Disclosure requirement under Regulation (EU) 2019/2088


PRELIMINARY REMARKS

The information about strategies for dealing with sustainability risks and potential and/or identified adverse impacts on sustainability as defined in Regulation (EU) 2019/2088 ("Disclosure Regulation" or "SFDR" (Sustainable Finance Disclosure Regulation)) are detailed below.

 

ARTICLE 3 OF THE SFDR: TRANSPARENCY OF SUSTAINABILITY RISK POLICIES

As a long-term oriented investor, we embed ESG factors (aspects of sustainability which relate to Environmental, Social and Governance criteria) into the investment process throughout. Starting with an analysis of company-specific fundamentals carried out by our in-house Research team, each new investment idea is tested thoroughly for its quality. Only when a company generates high and secure returns over the long term and there are no serious ESG risks will an investment idea become a potential investment and therefore be added to the focus list. The portfolio managers may only invest in securities that are on these internal focus and/or guarantor lists (equities/bonds). This principle ensures that invested securities have been run through the in-house analysis process and therefore correspond to our own understanding of quality.

ESG factors are thoroughly taken into account as part of the in-house evaluation process and are assessed for opportunities and risks. As part of this process, each of the three factors (E, S and G) is considered from the perspective of a long-term investor in order to ensure that none of the aspects will have a negative effect on long-term added value. Sustainability risks are events or conditions in Environmental, Social and Governance areas, which, when they arise, could have significant actual or potential negative impact on the value of an investment. Sustainability risks can have a considerable impact on other types of risk, including, for example, the general price risk, operational risk, liquidity risk and currency risk, and are a contributing factor affecting the significance of these types of risk.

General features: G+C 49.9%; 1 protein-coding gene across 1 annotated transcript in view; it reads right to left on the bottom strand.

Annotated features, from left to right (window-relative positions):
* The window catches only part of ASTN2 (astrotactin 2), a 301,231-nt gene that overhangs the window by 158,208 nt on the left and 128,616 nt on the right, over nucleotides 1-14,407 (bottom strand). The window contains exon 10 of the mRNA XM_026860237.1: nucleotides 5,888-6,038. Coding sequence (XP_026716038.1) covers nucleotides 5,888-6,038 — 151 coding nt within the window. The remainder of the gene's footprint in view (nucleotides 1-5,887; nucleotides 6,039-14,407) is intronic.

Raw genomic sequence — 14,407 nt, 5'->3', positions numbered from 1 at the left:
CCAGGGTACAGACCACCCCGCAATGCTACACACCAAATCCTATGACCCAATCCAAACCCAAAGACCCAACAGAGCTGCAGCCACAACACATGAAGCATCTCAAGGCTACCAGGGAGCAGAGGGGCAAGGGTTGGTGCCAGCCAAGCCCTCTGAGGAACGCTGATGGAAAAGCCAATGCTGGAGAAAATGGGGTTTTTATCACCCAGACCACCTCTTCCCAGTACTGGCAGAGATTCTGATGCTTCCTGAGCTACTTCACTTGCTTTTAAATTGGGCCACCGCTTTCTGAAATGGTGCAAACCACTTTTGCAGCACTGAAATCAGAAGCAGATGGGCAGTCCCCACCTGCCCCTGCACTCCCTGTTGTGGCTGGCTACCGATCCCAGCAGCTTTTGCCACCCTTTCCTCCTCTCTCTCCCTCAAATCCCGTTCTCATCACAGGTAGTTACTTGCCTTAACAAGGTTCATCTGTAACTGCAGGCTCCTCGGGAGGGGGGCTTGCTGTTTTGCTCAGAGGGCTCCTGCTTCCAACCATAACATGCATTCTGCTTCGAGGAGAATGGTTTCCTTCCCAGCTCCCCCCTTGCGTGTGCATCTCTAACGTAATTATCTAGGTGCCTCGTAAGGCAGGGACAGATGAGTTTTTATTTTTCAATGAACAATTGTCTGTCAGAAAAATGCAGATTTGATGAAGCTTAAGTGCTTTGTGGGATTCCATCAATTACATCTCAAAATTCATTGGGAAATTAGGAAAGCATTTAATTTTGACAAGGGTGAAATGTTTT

In order to be able to fully assess ESG factors, the team of analysts has access to external data sources, including company reports, ESG research data from third parties (MSCI) and a variety of other sources. This information is fed into the in-house CORE analysis process and helps to complete the picture or identify potential problems. It can provide and replace meaningful information to help assess ESG factors, but it is never a substitute for in-house analysis. 

This also includes reviewing risks to reputation and climate-related physical risks and transition risks which may directly or indirectly impact the value of a company. The following points, among others, can be identified as illustrative benchmarks with a view to the ongoing analysis of target investments:

  • Are climate-related physical risks and transition risks which may impact the business model being sufficiently monitored, and are they being taken into account in relation to the long-term company focus?
  • Are sufficient measures being taken to remedy sustainability risks which have a considerable impact on the reputation of the company and which may have a long-term adverse effect on the intrinsic value of the investment if there is a loss of confidence?

The multi-stage analysis process places particular emphasis on good, ethical corporate governance, which is important if a company is to undergo sustained growth. This increases the long-term prospects of a company and can only take place if environmental and social factors are taken into account. The following points are among those that can be identified as illustrative benchmarks:

  • Is the company's management team giving proper and sufficient consideration to the general environmental, social and economic conditions?
  • Are the managers employed by the target company acting as responsible and sustainable owners?

By taking a fundamental approach when integrating ESG and by taking sustainability risks into account, Flossbach von Storch AG is fulfilling its fiduciary duties to the best of its abilities so as to be able to adequately classify the potential risks (and opportunities) of investment decisions.

ARTICLE 4 OF THE SFDR: TRANSPARENCY OF ADVERSE SUSTAINABILITY IMPACTS AT THE ENTITY LEVEL

The Flossbach von Storch Group is not taking any adverse impacts of investment decisions on sustainability factors into account at present. There market does not currently provide a sufficient level of relevant data needed for determining and measuring the adverse sustainability impacts. Starting on 30 December 2022 at the latest, information will be made available about whether and how the most important adverse impacts of investment decisions on sustainability factors are being taken into account.

ARTICLE 5 OF THE SFDR: TRANSPARENCY OF REMUNERATION POLICIES IN RELATION TO THE INTEGRATION OF SUSTAINABILITY RISKS

The strategies used by our company to integrate sustainability risks also feed into our in-house corporate organisational guidelines. Compliance with these guidelines is crucial for evaluating the work performance of our employees and therefore considerably impacts future salary progression. In this respect, the remuneration policy is commensurate with our strategies for integrating sustainability risks.

ARTICLES 8, 10, 11 OF THE SFDR: TRANSPARENCY OF THE PROMOTION OF ENVIRONMENTAL OR SOCIAL CHARACTERISTICS

If a financial product is classified as an Article 8 product pursuant to the SFDR, relevant information about the environmental and social characteristics will be available from Downloads.